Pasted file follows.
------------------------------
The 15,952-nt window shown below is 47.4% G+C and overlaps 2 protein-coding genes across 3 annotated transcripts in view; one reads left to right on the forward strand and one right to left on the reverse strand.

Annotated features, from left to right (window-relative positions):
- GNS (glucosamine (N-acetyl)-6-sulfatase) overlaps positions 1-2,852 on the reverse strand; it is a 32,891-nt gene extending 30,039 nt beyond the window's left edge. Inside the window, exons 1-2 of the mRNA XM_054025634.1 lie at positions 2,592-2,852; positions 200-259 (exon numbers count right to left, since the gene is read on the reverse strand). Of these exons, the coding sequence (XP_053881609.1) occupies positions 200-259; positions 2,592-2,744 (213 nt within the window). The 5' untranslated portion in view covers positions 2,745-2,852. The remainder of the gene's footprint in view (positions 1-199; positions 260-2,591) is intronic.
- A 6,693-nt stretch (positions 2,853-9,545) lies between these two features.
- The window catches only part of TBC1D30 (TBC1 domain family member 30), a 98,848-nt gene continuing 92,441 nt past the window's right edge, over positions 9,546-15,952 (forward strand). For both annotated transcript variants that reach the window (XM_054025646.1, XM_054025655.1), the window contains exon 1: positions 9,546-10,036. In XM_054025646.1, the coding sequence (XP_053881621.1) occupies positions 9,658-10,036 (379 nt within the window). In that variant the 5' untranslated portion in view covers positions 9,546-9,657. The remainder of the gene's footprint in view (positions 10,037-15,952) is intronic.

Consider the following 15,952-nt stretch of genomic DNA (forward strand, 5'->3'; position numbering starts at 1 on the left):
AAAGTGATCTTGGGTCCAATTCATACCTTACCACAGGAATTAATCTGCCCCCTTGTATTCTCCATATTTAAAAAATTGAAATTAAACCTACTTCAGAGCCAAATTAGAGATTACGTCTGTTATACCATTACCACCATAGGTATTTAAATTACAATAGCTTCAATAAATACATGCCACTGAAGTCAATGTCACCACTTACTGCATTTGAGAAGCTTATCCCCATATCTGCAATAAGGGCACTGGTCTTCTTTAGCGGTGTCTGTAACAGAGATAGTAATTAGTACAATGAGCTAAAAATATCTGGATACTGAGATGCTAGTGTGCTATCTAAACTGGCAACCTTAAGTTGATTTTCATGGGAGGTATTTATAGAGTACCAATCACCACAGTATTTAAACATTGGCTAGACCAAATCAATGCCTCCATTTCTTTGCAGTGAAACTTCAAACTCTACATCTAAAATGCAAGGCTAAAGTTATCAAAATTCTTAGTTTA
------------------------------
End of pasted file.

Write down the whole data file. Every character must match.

The 15,952-nt window shown below is 47.4% G+C and overlaps 2 protein-coding genes across 3 annotated transcripts in view; one reads left to right on the forward strand and one right to left on the reverse strand.

Annotated features, from left to right (window-relative positions):
- GNS (glucosamine (N-acetyl)-6-sulfatase) overlaps positions 1-2,852 on the reverse strand; it is a 32,891-nt gene extending 30,039 nt beyond the window's left edge. Inside the window, exons 1-2 of the mRNA XM_054025634.1 lie at positions 2,592-2,852; positions 200-259 (exon numbers count right to left, since the gene is read on the reverse strand). Of these exons, the coding sequence (XP_053881609.1) occupies positions 200-259; positions 2,592-2,744 (213 nt within the window). The 5' untranslated portion in view covers positions 2,745-2,852. The remainder of the gene's footprint in view (positions 1-199; positions 260-2,591) is intronic.
- A 6,693-nt stretch (positions 2,853-9,545) lies between these two features.
- The window catches only part of TBC1D30 (TBC1 domain family member 30), a 98,848-nt gene continuing 92,441 nt past the window's right edge, over positions 9,546-15,952 (forward strand). For both annotated transcript variants that reach the window (XM_054025646.1, XM_054025655.1), the window contains exon 1: positions 9,546-10,036. In XM_054025646.1, the coding sequence (XP_053881621.1) occupies positions 9,658-10,036 (379 nt within the window). In that variant the 5' untranslated portion in view covers positions 9,546-9,657. The remainder of the gene's footprint in view (positions 10,037-15,952) is intronic.

Consider the following 15,952-nt stretch of genomic DNA (forward strand, 5'->3'; position numbering starts at 1 on the left):
AAAGTGATCTTGGGTCCAATTCATACCTTACCACAGGAATTAATCTGCCCCCTTGTATTCTCCATATTTAAAAAATTGAAATTAAACCTACTTCAGAGCCAAATTAGAGATTACGTCTGTTATACCATTACCACCATAGGTATTTAAATTACAATAGCTTCAATAAATACATGCCACTGAAGTCAATGTCACCACTTACTGCATTTGAGAAGCTTATCCCCATATCTGCAATAAGGGCACTGGTCTTCTTTAGCGGTGTCTGTAACAGAGATAGTAATTAGTACAATGAGCTAAAAATATCTGGATACTGAGATGCTAGTGTGCTATCTAAACTGGCAACCTTAAGTTGATTTTCATGGGAGGTATTTATAGAGTACCAATCACCACAGTATTTAAACATTGGCTAGACCAAATCAATGCCTCCATTTCTTTGCAGTGAAACTTCAAACTCTACATCTAAAATGCAAGGCTAAAGTTATCAAAATTCTTAGTTTA